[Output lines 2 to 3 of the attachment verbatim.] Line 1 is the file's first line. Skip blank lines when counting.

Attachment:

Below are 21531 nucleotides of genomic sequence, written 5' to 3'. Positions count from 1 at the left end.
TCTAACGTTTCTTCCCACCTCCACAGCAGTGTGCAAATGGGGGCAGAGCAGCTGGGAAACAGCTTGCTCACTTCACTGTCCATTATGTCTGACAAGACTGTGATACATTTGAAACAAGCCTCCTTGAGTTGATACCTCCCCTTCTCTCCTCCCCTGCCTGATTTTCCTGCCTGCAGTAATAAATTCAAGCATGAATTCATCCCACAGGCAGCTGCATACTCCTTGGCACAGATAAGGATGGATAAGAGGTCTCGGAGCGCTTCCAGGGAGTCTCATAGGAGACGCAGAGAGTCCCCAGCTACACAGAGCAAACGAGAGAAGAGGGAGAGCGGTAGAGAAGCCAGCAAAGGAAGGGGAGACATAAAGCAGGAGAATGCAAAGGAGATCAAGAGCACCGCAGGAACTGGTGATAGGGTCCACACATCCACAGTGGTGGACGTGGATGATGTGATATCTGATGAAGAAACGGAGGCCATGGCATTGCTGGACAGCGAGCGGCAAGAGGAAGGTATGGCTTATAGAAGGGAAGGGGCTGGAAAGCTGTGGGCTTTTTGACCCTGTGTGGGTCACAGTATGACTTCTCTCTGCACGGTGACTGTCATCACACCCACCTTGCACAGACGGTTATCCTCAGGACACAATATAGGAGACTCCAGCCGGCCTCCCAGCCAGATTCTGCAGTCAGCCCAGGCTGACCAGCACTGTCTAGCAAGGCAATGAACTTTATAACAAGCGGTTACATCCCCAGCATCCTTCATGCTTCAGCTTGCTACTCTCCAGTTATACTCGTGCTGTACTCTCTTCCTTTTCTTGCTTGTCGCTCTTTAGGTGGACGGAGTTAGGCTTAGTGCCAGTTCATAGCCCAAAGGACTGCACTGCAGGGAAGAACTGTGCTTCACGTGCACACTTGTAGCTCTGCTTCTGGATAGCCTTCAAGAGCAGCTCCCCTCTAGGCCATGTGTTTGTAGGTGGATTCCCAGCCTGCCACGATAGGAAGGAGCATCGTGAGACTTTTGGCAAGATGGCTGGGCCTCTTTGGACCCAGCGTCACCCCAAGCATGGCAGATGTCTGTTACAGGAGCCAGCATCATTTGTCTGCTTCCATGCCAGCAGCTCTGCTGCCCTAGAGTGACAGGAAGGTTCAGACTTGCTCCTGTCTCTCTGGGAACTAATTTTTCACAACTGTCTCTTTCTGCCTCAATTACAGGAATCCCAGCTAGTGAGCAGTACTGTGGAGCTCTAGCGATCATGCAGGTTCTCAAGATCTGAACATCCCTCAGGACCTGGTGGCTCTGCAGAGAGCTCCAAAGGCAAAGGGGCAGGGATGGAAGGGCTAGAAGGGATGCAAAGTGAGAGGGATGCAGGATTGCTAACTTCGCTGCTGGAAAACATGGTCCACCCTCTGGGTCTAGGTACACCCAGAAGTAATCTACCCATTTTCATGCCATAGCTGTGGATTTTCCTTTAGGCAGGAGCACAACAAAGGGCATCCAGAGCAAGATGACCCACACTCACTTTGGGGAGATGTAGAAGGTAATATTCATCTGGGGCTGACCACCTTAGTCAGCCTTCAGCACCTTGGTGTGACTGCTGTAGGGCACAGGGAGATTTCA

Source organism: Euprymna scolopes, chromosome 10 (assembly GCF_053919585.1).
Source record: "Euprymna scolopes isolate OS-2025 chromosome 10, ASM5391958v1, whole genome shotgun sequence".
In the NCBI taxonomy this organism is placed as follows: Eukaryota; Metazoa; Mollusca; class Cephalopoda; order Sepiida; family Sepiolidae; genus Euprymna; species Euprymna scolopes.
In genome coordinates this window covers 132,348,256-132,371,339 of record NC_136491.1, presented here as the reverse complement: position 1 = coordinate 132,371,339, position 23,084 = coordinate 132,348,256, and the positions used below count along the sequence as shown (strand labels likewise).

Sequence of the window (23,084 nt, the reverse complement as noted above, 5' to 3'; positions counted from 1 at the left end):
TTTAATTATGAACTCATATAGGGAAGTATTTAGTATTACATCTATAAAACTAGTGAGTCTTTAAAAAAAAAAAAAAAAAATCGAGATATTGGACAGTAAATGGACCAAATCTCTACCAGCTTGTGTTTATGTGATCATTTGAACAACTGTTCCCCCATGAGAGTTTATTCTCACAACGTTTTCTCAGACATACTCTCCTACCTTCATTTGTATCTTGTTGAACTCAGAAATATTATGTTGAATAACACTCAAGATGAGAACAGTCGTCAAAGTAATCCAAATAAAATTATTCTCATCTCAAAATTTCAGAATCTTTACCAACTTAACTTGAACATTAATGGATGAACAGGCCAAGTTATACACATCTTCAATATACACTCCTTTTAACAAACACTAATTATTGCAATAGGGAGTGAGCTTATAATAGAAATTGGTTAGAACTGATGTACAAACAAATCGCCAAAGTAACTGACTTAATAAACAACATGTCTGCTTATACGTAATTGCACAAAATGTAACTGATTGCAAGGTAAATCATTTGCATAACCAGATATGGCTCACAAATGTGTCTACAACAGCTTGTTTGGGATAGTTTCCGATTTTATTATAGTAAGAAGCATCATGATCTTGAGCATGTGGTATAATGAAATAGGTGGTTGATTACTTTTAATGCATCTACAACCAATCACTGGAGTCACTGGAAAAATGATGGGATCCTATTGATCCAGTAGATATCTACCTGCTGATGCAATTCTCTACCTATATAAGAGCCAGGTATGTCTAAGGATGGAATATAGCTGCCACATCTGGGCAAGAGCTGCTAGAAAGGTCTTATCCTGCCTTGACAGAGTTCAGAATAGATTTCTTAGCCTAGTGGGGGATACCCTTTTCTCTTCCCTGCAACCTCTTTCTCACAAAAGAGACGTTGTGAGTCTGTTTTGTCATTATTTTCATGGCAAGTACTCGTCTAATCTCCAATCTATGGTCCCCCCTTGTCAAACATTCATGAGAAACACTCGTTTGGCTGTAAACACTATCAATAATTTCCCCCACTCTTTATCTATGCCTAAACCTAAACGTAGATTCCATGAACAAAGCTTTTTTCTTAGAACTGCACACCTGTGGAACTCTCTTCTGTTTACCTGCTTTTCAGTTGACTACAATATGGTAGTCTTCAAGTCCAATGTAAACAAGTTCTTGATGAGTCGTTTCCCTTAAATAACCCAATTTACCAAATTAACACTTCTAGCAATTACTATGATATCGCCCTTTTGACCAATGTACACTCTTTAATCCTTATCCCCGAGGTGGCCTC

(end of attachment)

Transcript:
TCTAACGTTTCTTCCCACCTCCACAGCAGTGTGCAAATGGGGGCAGAGCAGCTGGGAAACAGCTTGCTCACTTCACTGTCCATTATGTCTGACAAGACTGTGATACATTTGAAACAAGCCTCCTTGAGTTGATACCTCCCCTTCTCTCCTCCCCTGCCTGATTTTCCTGCCTGCAGTAATAAATTCAAGCATGAATTCATCCCACAGGCAGCTGCATACTCCTTGGCACAGATAAGGATGGATAAGAGGTCTCGGAGCGCTTCCAGGGAGTCTCATAGGAGACGCAGAGAGTCCCCAGCTACACAGAGCAAACGAGAGAAGAGGGAGAGCGGTAGAGAAGCCAGCAAAGGAAGGGGAGACATAAAGCAGGAGAATGCAAAGGAGATCAAGAGCACCGCAGGAACTGGTGATAGGGTCCACACATCCACAGTGGTGGACGTGGATGATGTGATATCTGATGAAGAAACGGAGGCCATGGCATTGCTGGACAGCGAGCGGCAAGAGGAAGGTATGGCTTATAGAAGGGAAGGGGCTGGAAAGCTGTGGGCTTTTTGACCCTGTGTGGGTCACAGTATGACTTCTCTCTGCACGGTGACTGTCATCACACCCACCTTGCACAGACGGTTATCCTCAGGACACAATATAGGAGACTCCAGCCGGCCTCCCAGCCAGATTCTGCAGTCAGCCCAGGCTGACCAGCACTGTCTAGCAAGGCAATGAACTTTATAACAAGCGGTTACATCCCCAGCATCCTTCATGCTTCAGCTTGCTACTCTCCAGTTATACTCGTGCTGTACTCTCTTCCTTTTCTTGCTTGTCGCTCTTTAGGTGGACGGAGTTAGGCTTAGTGCCAGTTCATAGCCCAAAGGACTGCACTGCAGGGAAGAACTGTGCTTCACGTGCACACTTGTAGCTCTGCTTCTGGATAGCCTTCAAGAGCAGCTCCCCTCTAGGCCATGTGTTTGTAGGTGGATTCCCAGCCTGCCACGATAGGAAGGAGCATCGTGAGACTTTTGGCAAGATGGCTGGGCCTCTTTGGACCCAGCGTCACCCCAAGCATGGCAGATGTCTGTTACAGGAGCCAGCATCATTTGTCTGCTTCCATGCCAGCAGCTCTGCTGCCCTAGAGTGACAGGAAGGTTCAGACTTGCTCCTGTCTCTCTGGGAACTAATTTTTCACAACTGTCTCTTTCTGCCTCAATTACAGGAATCCCAGCTAGTGAGCAGTACTGTGGAGCTCTAGCGATCATGCAGGTTCTCAAGATCTGAACATCCCTCAGGACCTGGTGGCTCTGCAGAGAGCTCCAAAGGCAAAGGGGCAGGGATGGAAGGGCTAGAAGGGATGCAAAGTGAGAGGGATGCAGGATTGCTAACTTCGCTGCTGGAAAACATGGTCCACCCTCTGGGTCTAGGTACACCCAGAAGTAATCTACCCATTTTCATGCCATAGCTGTGGATTTTCCTTTAGGCAGGAGCACAACAAAGGGCATCCAGAGCAAGATGACCCACACTCACTTTGGGGAGATGTAGAAGGTAATATTCATCTGGGGCTGACCACCTTAGTCAGCCTTCAGCACCTTGGTGTGACTGCTGTAGGGCACAGGGAGATTTCA

Source organism: Euprymna scolopes, chromosome 10 (assembly GCF_053919585.1).